If you are single and working, you need to think about parenting solutions, especially if you are a full time worker. Modern society can be very insular, but what is still true in the 21st Century is that a child is raised by a village, not an individual, and this is especially true for the single mom or dad who is working.
Our Top Ten Parenting Solutions can give you Insight and Ideas!
Here is our Top Ten of Parenting Solutions for working moms and dads, and hopefully this will help you to take control of the parenting situation. This also colors how you see your work environment, and while all of these are not applicable to all workplaces, you may have to change your job situation for the benefit of your family.
1. Seek Help from Your Family or Friends
A single parent must not be an island, so look at your immediate family and friends and see if there is anyone you can trust who can share the load of caring for the children. Can you coordinate times with your mom, or with a close friend who knows and loves your children?
2. Share the Load
Pooling resources is a common and one of the most very effective parenting solutions. If you know other single parents who are working, then you can pool your resources and coordinate times and jobs so that sometimes you mind their kids, and other times they mind yours. It is a mutual exchange of child minding services, but again you need to be able to trust them.
3. Try to Obtain Flexible Hours at Work
Many jobs can be made flexible, and if you are a good worker your employers will be inclined to do all they can to help you, rather than lose your services. Talk to them and see if you can coordinate around school, preschool or other time constraints.
4. Can You Work from Home?
Many jobs can be worked from home, especially in IT. Perhaps you can make a job for yourself, but be wary of some of the “stay at home and get rich quick” internet schemes. If you are to work from home, you need to make sure you have an area away from the kids so you can do a proper job, but as long as you have activities for the children, this can work really well.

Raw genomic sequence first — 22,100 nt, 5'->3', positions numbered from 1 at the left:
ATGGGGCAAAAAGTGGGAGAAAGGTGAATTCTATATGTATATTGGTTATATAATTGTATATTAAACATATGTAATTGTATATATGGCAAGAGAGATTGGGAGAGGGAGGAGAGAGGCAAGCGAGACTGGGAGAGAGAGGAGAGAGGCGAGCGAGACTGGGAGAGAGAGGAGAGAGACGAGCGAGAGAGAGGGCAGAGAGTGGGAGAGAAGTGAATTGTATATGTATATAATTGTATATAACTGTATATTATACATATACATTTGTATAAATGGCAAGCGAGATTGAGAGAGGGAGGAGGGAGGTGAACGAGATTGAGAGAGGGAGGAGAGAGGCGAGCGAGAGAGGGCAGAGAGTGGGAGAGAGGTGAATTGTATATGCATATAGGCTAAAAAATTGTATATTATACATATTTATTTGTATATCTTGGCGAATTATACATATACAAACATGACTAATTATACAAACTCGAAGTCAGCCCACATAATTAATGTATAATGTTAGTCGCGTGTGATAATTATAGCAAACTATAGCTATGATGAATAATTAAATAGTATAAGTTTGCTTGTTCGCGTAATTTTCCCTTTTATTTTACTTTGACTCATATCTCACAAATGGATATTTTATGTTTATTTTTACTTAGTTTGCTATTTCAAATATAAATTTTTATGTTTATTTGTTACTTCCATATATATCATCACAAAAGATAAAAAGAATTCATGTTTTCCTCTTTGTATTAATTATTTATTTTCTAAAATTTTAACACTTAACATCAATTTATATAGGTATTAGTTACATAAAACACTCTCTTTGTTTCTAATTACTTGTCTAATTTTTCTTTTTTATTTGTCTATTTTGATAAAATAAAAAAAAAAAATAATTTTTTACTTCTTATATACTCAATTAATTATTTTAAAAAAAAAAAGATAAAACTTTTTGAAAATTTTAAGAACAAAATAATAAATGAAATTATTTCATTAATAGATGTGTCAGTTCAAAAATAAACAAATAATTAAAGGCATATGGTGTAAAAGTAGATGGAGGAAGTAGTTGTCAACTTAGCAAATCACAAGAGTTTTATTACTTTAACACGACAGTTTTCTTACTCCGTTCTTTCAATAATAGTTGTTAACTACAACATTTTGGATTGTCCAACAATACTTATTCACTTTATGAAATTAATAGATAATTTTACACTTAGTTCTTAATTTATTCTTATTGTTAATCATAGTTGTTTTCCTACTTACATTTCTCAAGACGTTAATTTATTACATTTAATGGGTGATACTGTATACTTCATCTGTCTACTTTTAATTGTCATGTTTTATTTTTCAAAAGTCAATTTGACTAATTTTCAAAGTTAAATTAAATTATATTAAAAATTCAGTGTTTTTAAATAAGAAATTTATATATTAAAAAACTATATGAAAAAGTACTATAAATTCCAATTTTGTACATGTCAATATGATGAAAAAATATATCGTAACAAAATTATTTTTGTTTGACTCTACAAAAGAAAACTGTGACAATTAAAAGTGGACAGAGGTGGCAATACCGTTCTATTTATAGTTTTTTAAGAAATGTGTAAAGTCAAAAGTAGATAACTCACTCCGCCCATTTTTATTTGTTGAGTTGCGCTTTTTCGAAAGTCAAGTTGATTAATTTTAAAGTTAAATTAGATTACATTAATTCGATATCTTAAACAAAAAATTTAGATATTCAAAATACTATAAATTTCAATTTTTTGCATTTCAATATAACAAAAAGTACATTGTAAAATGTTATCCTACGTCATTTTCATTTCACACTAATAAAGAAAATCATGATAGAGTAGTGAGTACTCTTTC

5. Get Organized
If you are to continue to work as a single parent, you definitely need to get organized! You do not want to work all day, only to come home to a messy house and out of control kids, do you? So, get organized and if the children are old enough, give them chores you expect done by the time you return. Make sure that your time at home is not all about washing and housework, but try to make time to invest in your kids.
6. Talk to your Kids
That’s right, talk to your kids! Explain the difficulties and how you need to keep on working, and ask them for their help and support as you do it. Even young children want to help mom or dad in their hour of need. As you gradually give more responsibility, they will rise to the tasks knowing they are doing their bit for the family.
7. Pay for Help you Need
Child care or after school care may require payment, but it is worth it to know that your children are safe and being stimulated, not sitting like logs in front of the TV! If you have to pay, factor the cost of this into your wages, because expensive child care might negate your work all together.
8. Make the Time Up
When you work it is time you are not spending with your children, so make the time up to them. Nothing says you love them more than spending time with them. You might take them out for an ice-cream, make a cake with them or even play a computer game. Anything is OK, as long as you are spending time and interacting with your child (not just watching TV).
9. Find Time for Each Child
If you have several children, you need to spend time with them collectively and especially alone. You might read to them in bed, or drop one to soccer while you take the other to have a treat somewhere. Kids need time, and time you invest into their lives individually speaks volumes to them of your love for them.
10. Be Careful of the Lock Key Teenagers
Teenagers can be self-sustaining, meaning they don’t need after school care, but it comes at a price. Be careful of the time between the end of school and when you arrive home. What are they doing then? Who are they with? Ask questions and make sure they are not doing things you don’t want them to do. A recent study showed most teenager’s first sexual experience did not happen late at night, but after school, before mom or dad got home!
So if you are a single parent who works either part time or full-time, have a look at our Top Ten and see if you can apply these principles. In your situation, with your family and your job, there will be parenting solutions that work!